A quintessential, balconied structure overlooking Jackson Square, these townhomes-turned apartments have seen their share of writers pass through their doors. In the 1920s, they hosted a literary salon graced by the likes of Edna St. Vincent Millay, Gertrude Stein, and Carl Sandberg. It was here that literary journal Double Dealer first published Ernest Hemingway and William Faulkner, and, for a while, Sherwood Anderson and his family lived in one of the upper apartments.
2727 Prytania Street
Housed in a building that has, in past incarnations, been home to a livery, a mortuary, a gas station, and a roller skating rink, the Garden District Book Shop carries a large selection of works by local authors. Titles range from fiction and non-fiction to children’s books, gardening guides, signed first editions, and more. Garden District hosts multiple author and literary events every week and is dedicated to work about New Orleans and from authors who call the city home.
1113 Chartres Street
Frances Parkinson Keyes happened upon this house while researching her novel “Crescent Carnival.” She lived here from 1945-1970 and during that time, wrote many of her most well-known novels and paid rent by restoring the house to its original grandeur. Today, the Keyes Foundation operates the house and garden as a museum.
Each year, the Tennessee Williams New Orleans Literary Festival pays homage to great Southern writing with a multi-day festival featuring literary panels, master classes, theatrical performances, and even a Stella-Stanley shouting contest, a la A Streetcar Named Desire. For more information, visit www.tennesseewilliams.net.
The Saints and Sinners Literary Festival is a three-day celebration of the LGBT literary community. Held each spring, the festival offers panels, master classes, craft classes, and meet and greets. They even offer discounted ticket rates for students and festival-goers’ partners. Visit www.sasfest.org for details.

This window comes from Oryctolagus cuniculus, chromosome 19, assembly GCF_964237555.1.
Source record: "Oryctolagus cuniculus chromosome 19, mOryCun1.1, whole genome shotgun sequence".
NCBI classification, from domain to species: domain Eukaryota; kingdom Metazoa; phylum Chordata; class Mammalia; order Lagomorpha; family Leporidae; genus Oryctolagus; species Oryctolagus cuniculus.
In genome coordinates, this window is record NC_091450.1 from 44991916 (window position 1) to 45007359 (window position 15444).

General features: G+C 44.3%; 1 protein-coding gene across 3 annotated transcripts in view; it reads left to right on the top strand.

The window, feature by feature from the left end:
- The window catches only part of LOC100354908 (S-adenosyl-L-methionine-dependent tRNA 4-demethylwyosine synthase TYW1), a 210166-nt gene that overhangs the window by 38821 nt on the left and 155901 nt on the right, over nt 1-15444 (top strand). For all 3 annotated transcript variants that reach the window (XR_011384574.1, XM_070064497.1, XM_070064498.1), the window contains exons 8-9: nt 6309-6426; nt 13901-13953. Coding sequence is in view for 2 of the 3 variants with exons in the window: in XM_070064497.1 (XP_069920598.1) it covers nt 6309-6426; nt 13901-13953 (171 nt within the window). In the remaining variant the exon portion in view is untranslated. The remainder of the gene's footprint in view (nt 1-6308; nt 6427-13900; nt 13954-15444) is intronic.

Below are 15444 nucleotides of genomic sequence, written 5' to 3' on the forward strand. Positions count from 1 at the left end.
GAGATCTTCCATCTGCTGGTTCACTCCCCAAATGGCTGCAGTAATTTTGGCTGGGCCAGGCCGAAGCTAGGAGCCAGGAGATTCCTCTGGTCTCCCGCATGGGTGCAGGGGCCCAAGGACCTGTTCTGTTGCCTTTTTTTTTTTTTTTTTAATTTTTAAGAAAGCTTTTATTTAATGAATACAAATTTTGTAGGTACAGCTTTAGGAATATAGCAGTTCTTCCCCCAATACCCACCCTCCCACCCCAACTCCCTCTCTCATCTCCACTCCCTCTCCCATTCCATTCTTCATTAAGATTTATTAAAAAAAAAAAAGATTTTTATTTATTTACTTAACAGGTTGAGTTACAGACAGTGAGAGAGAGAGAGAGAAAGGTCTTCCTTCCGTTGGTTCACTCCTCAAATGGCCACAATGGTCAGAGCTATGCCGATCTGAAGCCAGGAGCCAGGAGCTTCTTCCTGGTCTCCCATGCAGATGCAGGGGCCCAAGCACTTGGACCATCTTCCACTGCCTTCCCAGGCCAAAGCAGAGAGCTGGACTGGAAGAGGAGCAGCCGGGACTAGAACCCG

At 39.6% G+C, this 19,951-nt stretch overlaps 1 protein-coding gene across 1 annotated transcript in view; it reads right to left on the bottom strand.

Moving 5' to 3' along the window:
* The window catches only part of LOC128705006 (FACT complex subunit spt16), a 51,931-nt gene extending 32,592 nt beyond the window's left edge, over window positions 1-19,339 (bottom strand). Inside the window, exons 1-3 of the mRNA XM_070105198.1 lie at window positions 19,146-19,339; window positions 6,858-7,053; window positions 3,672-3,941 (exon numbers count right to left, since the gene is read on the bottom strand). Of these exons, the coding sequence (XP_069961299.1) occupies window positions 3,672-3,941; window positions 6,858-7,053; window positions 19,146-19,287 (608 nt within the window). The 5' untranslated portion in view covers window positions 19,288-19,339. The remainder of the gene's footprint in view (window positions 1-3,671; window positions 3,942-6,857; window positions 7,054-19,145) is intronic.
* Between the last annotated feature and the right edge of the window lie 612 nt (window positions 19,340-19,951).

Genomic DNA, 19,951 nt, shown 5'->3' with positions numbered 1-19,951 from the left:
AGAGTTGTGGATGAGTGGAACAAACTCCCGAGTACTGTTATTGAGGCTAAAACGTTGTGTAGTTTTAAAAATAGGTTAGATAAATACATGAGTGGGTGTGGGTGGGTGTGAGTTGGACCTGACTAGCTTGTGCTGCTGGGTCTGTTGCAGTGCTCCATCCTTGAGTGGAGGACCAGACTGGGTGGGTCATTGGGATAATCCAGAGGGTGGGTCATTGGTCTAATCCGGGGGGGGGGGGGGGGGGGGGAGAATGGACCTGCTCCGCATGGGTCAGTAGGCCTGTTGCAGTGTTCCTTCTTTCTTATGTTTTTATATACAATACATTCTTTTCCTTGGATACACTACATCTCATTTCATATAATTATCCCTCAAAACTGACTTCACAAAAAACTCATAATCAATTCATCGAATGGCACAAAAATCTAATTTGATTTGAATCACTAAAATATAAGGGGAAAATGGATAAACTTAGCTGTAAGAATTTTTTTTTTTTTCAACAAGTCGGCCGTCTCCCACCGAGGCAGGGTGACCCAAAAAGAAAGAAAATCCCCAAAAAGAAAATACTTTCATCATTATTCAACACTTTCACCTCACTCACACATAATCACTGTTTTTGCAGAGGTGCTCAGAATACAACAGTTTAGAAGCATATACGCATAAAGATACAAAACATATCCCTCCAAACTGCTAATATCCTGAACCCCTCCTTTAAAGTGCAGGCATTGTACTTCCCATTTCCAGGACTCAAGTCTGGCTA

Happy Birthday Mr. Faulkner is held every September in honor of William Faulkner’s birthday and is a chance for Faulkner-ites and local authors to gather in honor of the foundation’s namesake author and all things literary. To learn more, visit www.faulknersociety.org.
Edible Book Day, held annually at the New Orleans Museum of Art invites individuals and community groups to bake cakes inspired by books and the literary form. Check out www.noma.org for delicious-looking photos and more.
And finally, a list of some of the most important, post-Katrina work written about New Orleans. Any literary tour of the city would be incomplete without an examination of the city’s people and resilience in the aftermath of Hurricane Katrina.
If you’ve made it through this list and are still looking for literary events, New Orleans has readings and book signings nearly every day of the year. Check out the links below for a listing of regular meet-ups, book club gatherings, author events, and more. Happy reading!
Nolalit- a monthly reading group dedicated to local literature.
Samantha Facciolo is a freelance writer who has contributed to The Rumpus, TimeOut New York, The Culture-ist, Living Well magazine and others. She writes mostly on themes related to culture and cuisine, travel and wellness, education and people affecting social change. She teaching writing to English language learners through Teachers & Writers Collaborative and contributes frequently to the Library Journal Review. Samantha comes from a long line of chefs and bakers and is always happy to explore new food, especially in the name of a good story. @seesamwrite